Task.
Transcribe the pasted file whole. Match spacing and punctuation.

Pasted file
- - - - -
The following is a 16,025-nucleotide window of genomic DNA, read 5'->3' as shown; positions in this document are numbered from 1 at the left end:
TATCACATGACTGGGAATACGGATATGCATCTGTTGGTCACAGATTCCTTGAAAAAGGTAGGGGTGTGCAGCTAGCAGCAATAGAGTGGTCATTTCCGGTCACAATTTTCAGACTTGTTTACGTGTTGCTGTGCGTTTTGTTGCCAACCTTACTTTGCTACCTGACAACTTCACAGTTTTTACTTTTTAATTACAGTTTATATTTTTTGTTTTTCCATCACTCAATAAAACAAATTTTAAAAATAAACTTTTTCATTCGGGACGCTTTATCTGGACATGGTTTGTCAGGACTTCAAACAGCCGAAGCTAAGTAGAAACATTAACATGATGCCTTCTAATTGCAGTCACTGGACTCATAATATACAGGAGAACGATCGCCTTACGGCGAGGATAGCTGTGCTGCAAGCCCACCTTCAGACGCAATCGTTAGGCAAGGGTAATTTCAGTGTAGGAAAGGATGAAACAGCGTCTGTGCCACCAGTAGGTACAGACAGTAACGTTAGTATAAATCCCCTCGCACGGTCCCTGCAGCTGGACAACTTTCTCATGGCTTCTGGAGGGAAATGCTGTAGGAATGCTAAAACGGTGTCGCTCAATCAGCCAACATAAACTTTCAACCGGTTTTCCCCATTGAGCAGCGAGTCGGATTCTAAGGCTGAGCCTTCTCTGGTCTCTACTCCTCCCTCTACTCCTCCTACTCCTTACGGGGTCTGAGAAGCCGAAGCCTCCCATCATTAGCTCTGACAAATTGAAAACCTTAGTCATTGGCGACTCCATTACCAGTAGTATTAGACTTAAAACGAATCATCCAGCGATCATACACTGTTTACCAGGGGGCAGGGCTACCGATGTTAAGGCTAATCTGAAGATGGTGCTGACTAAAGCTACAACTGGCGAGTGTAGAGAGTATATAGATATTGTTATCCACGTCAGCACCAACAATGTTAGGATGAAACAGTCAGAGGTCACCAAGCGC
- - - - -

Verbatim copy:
The following is a 16,025-nucleotide window of genomic DNA, read 5'->3' as shown; positions in this document are numbered from 1 at the left end:
TATCACATGACTGGGAATACGGATATGCATCTGTTGGTCACAGATTCCTTGAAAAAGGTAGGGGTGTGCAGCTAGCAGCAATAGAGTGGTCATTTCCGGTCACAATTTTCAGACTTGTTTACGTGTTGCTGTGCGTTTTGTTGCCAACCTTACTTTGCTACCTGACAACTTCACAGTTTTTACTTTTTAATTACAGTTTATATTTTTTGTTTTTCCATCACTCAATAAAACAAATTTTAAAAATAAACTTTTTCATTCGGGACGCTTTATCTGGACATGGTTTGTCAGGACTTCAAACAGCCGAAGCTAAGTAGAAACATTAACATGATGCCTTCTAATTGCAGTCACTGGACTCATAATATACAGGAGAACGATCGCCTTACGGCGAGGATAGCTGTGCTGCAAGCCCACCTTCAGACGCAATCGTTAGGCAAGGGTAATTTCAGTGTAGGAAAGGATGAAACAGCGTCTGTGCCACCAGTAGGTACAGACAGTAACGTTAGTATAAATCCCCTCGCACGGTCCCTGCAGCTGGACAACTTTCTCATGGCTTCTGGAGGGAAATGCTGTAGGAATGCTAAAACGGTGTCGCTCAATCAGCCAACATAAACTTTCAACCGGTTTTCCCCATTGAGCAGCGAGTCGGATTCTAAGGCTGAGCCTTCTCTGGTCTCTACTCCTCCCTCTACTCCTCCTACTCCTTACGGGGTCTGAGAAGCCGAAGCCTCCCATCATTAGCTCTGACAAATTGAAAACCTTAGTCATTGGCGACTCCATTACCAGTAGTATTAGACTTAAAACGAATCATCCAGCGATCATACACTGTTTACCAGGGGGCAGGGCTACCGATGTTAAGGCTAATCTGAAGATGGTGCTGACTAAAGCTACAACTGGCGAGTGTAGAGAGTATATAGATATTGTTATCCACGTCAGCACCAACAATGTTAGGATGAAACAGTCAGAGGTCACCAAGCGC